of them extensive. The chief one of fresh water is that of Erne, which exceeds 30 British miles in length and 12 in its greatest breadth. The next is Lake Neagh, about 22 miles in length and 12 in breadth. Unlike Loch Erne, which is studded with islands, the Neagh composes one vast sheet of water. The beautiful and interesting Lake of Killarney in the S. W. must not, be omitted. It abounds with romantic views, and is fringed with the arbutus, no where else a native of the British dominions. This is almost the only lake in the south of Ireland, and the observation may be extended to the east. On the N. W. are the lakes of Eask, Trierty, Melvin, Macnean, and Gill. That of Allan is the chief source of the Shannon. Further to the west are two considerable lakes, the Conn and the Mask; nor must those of Corrafin be forgotten.


The elevations in Ireland are not very impor tant. An upland ridge divides the country from the N. E. to the S. W. and gives birth to several

of the rivers. The Irish hills generally form short lines, or detached groupes. The following is an accurate estimate of the heights of the chief Irish mountains:

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Scarcely the semblance of a forest remains in Ireland. Boate long since observed, that the woods have been greatly diminished since the entrance of the English, partly from the extension of tillage, and partly from the necessity of opening up the recesses of banditti; yet, he informs-us, that considerable woods existed in his time in Wicklow, Wexford, and Carlow, Kerry, Tipperary, and Cork. There were extensive forests also in the province of Ulster; in the counties of Donegal, Tyrone, Fermanagh, and Antrim. The western province of Connaught, being the most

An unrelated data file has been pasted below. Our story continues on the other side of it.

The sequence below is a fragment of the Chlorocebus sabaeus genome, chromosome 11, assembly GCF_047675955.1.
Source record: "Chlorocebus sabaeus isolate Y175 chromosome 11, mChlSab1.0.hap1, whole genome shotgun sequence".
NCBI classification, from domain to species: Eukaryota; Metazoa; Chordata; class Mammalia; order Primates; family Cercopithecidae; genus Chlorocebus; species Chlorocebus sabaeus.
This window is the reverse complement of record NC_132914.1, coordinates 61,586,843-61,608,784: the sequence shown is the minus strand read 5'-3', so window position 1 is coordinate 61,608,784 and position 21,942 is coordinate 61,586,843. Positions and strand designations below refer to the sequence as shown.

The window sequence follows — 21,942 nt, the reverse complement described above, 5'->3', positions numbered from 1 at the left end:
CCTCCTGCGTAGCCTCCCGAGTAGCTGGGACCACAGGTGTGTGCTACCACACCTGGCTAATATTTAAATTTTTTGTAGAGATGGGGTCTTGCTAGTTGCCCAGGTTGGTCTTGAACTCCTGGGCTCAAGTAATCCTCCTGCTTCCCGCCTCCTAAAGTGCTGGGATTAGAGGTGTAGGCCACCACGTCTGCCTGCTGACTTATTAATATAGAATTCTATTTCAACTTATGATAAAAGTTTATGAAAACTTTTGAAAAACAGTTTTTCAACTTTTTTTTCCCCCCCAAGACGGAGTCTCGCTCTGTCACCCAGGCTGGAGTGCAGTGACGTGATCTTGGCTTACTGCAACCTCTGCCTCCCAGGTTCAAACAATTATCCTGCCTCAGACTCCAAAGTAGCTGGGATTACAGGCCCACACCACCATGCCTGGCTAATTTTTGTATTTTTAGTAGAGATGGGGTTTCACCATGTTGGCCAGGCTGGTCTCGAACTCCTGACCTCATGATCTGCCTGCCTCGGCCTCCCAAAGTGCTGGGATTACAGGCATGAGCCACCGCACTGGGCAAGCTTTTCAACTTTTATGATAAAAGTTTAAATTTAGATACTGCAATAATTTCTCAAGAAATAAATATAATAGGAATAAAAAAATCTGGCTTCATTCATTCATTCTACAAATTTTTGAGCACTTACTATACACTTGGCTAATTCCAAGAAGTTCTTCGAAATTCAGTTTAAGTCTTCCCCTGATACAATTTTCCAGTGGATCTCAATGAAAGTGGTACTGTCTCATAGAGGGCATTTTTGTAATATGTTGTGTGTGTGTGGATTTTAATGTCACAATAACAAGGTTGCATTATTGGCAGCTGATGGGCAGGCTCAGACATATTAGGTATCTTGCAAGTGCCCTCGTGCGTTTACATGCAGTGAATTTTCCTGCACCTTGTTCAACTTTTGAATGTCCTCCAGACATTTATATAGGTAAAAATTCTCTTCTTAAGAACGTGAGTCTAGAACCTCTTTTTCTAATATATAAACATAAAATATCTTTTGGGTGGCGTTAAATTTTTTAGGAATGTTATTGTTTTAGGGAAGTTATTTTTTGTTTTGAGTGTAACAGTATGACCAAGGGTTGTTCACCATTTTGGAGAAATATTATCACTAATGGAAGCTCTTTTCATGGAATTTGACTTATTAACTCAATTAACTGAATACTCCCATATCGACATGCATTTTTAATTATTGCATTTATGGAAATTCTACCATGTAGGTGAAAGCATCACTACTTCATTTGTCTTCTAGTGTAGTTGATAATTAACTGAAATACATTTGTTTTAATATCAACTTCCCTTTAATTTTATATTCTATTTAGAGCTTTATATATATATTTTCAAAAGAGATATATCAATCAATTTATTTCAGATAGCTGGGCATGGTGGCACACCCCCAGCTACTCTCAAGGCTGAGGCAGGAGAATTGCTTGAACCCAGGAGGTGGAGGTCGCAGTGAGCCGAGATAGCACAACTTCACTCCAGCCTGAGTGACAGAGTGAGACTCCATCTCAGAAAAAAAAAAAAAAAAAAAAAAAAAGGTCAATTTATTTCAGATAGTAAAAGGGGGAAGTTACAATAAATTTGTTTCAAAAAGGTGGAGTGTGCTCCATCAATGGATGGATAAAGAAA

remote from the new colony, was in his time stored with trees; but the most noted forests were in the counties of Mayo and Sligo.


The moors or bogs form a remarkable feature of this country. Boate divides them into four classes. 1. The grassy, in which the water being concealed by herbage, they become extremely peilous to travellers; some of these are dry in the summer. 2. The pools of water and mire. 3. What he terms hassocky bogs, or shallow lakes studded with tufts of rushes, which are chiefly found in the province of Leinster, especially in King's and Queen's Counties. 4. The peat moors. The formation of bogs seems to be owing, in many instances, to the moisture retained in those parts of forests which chance to form hollow receptacles, the fall of the leaves forming a vegetable earth, supersaturated with moisture, so that the trees themselves in time fall a prey. Ornaments of gold, and other relics of antiquity, have, from time to time, been discovered in the bogs, at great depths; and there are other indications that they are of comparatively recent formation. It is hoped that the hand of industry will in time remove many of these blemishes; and one of the greatest improvements of modern agriculture is that of reclaiming peat moors by means of calca

reous manures.